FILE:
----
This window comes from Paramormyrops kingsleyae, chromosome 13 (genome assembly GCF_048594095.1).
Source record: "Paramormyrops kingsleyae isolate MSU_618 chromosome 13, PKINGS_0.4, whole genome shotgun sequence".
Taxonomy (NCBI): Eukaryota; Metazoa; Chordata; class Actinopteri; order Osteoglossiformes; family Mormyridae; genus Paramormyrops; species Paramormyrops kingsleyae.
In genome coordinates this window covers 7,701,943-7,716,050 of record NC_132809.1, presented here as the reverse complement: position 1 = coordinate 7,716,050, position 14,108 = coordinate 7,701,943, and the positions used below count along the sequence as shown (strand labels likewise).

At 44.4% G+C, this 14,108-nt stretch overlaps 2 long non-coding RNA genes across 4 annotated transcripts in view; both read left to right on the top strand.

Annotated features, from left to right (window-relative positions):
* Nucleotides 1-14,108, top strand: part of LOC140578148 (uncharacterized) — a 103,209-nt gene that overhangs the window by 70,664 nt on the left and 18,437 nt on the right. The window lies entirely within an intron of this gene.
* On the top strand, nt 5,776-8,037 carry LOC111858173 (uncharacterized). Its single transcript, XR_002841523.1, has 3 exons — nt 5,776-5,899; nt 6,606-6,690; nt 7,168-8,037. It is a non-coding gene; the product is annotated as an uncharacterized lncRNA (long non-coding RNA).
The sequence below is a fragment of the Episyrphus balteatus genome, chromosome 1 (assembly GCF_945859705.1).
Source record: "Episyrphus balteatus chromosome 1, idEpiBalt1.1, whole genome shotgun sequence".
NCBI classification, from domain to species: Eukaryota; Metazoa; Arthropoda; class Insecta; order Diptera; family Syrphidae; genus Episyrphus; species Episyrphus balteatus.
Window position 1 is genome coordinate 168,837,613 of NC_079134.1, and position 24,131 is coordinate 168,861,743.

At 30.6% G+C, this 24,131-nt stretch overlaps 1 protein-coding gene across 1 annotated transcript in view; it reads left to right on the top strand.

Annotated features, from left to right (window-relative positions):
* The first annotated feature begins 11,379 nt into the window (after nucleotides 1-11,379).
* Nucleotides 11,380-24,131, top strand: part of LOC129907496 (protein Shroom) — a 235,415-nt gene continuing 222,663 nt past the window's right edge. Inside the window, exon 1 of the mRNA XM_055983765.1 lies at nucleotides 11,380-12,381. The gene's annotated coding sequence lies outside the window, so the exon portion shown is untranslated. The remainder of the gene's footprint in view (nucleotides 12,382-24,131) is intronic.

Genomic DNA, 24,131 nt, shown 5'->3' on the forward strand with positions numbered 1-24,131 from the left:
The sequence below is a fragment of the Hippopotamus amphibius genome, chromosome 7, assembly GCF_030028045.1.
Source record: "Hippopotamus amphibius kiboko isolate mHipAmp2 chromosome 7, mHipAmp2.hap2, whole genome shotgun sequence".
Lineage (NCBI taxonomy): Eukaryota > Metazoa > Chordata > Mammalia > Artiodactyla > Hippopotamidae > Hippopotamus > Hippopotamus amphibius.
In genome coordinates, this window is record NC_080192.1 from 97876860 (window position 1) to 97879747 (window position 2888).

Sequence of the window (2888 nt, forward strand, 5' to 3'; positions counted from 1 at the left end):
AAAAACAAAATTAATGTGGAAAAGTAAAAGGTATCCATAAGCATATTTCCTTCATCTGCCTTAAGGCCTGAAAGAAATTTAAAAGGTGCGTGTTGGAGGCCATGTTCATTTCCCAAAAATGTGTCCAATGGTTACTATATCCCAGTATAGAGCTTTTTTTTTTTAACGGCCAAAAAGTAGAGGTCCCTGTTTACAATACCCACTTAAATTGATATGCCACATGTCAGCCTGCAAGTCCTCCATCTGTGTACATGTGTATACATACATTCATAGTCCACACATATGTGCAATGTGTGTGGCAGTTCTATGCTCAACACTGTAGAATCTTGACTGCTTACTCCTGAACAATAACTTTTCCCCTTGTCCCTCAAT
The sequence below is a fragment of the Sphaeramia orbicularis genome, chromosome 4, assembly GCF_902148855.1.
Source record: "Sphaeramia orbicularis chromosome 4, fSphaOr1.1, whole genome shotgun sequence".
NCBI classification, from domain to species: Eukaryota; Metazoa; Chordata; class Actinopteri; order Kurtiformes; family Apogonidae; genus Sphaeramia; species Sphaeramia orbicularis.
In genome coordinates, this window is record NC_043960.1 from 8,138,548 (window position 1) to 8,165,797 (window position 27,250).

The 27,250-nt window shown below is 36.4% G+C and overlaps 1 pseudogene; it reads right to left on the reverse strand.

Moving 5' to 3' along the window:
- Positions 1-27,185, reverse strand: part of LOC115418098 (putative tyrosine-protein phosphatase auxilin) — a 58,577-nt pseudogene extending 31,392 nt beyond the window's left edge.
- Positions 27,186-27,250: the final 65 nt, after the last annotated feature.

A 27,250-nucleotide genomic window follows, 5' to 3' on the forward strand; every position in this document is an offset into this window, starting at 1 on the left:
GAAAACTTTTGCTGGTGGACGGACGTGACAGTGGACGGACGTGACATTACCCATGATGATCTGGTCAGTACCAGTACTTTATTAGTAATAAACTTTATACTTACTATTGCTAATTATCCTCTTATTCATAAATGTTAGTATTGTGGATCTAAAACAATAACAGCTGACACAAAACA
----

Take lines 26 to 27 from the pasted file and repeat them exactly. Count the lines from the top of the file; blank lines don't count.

NCBI classification, from domain to species: Eukaryota; Metazoa; Chordata; class Actinopteri; order Kurtiformes; family Apogonidae; genus Sphaeramia; species Sphaeramia orbicularis.
In genome coordinates, this window is record NC_043960.1 from 8,138,548 (window position 1) to 8,165,797 (window position 27,250).